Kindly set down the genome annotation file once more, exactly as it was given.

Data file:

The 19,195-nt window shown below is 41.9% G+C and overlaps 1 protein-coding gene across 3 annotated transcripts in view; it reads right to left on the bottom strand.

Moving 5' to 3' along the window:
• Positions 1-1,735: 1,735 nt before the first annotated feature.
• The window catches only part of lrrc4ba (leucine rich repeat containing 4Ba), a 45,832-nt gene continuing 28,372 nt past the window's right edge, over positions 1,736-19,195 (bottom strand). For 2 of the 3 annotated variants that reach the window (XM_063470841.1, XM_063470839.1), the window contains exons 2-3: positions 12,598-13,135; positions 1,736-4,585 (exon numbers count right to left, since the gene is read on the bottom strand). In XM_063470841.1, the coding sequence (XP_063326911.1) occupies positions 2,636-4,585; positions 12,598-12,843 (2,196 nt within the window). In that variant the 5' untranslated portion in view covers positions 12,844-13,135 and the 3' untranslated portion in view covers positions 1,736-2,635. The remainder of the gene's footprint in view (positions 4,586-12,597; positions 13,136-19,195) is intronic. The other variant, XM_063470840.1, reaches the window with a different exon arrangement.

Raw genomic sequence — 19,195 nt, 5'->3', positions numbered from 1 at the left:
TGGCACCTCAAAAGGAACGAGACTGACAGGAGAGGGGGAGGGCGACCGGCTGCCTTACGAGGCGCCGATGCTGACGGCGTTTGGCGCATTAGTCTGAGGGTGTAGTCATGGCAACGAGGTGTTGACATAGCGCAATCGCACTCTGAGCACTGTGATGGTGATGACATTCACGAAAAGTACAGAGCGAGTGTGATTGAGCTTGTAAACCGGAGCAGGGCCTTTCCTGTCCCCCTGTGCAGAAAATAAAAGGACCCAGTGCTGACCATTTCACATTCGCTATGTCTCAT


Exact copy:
The 19,195-nt window shown below is 41.9% G+C and overlaps 1 protein-coding gene across 3 annotated transcripts in view; it reads right to left on the bottom strand.

Moving 5' to 3' along the window:
• Positions 1-1,735: 1,735 nt before the first annotated feature.
• The window catches only part of lrrc4ba (leucine rich repeat containing 4Ba), a 45,832-nt gene continuing 28,372 nt past the window's right edge, over positions 1,736-19,195 (bottom strand). For 2 of the 3 annotated variants that reach the window (XM_063470841.1, XM_063470839.1), the window contains exons 2-3: positions 12,598-13,135; positions 1,736-4,585 (exon numbers count right to left, since the gene is read on the bottom strand). In XM_063470841.1, the coding sequence (XP_063326911.1) occupies positions 2,636-4,585; positions 12,598-12,843 (2,196 nt within the window). In that variant the 5' untranslated portion in view covers positions 12,844-13,135 and the 3' untranslated portion in view covers positions 1,736-2,635. The remainder of the gene's footprint in view (positions 4,586-12,597; positions 13,136-19,195) is intronic. The other variant, XM_063470840.1, reaches the window with a different exon arrangement.

Raw genomic sequence — 19,195 nt, 5'->3', positions numbered from 1 at the left:
TGGCACCTCAAAAGGAACGAGACTGACAGGAGAGGGGGAGGGCGACCGGCTGCCTTACGAGGCGCCGATGCTGACGGCGTTTGGCGCATTAGTCTGAGGGTGTAGTCATGGCAACGAGGTGTTGACATAGCGCAATCGCACTCTGAGCACTGTGATGGTGATGACATTCACGAAAAGTACAGAGCGAGTGTGATTGAGCTTGTAAACCGGAGCAGGGCCTTTCCTGTCCCCCTGTGCAGAAAATAAAAGGACCCAGTGCTGACCATTTCACATTCGCTATGTCTCAT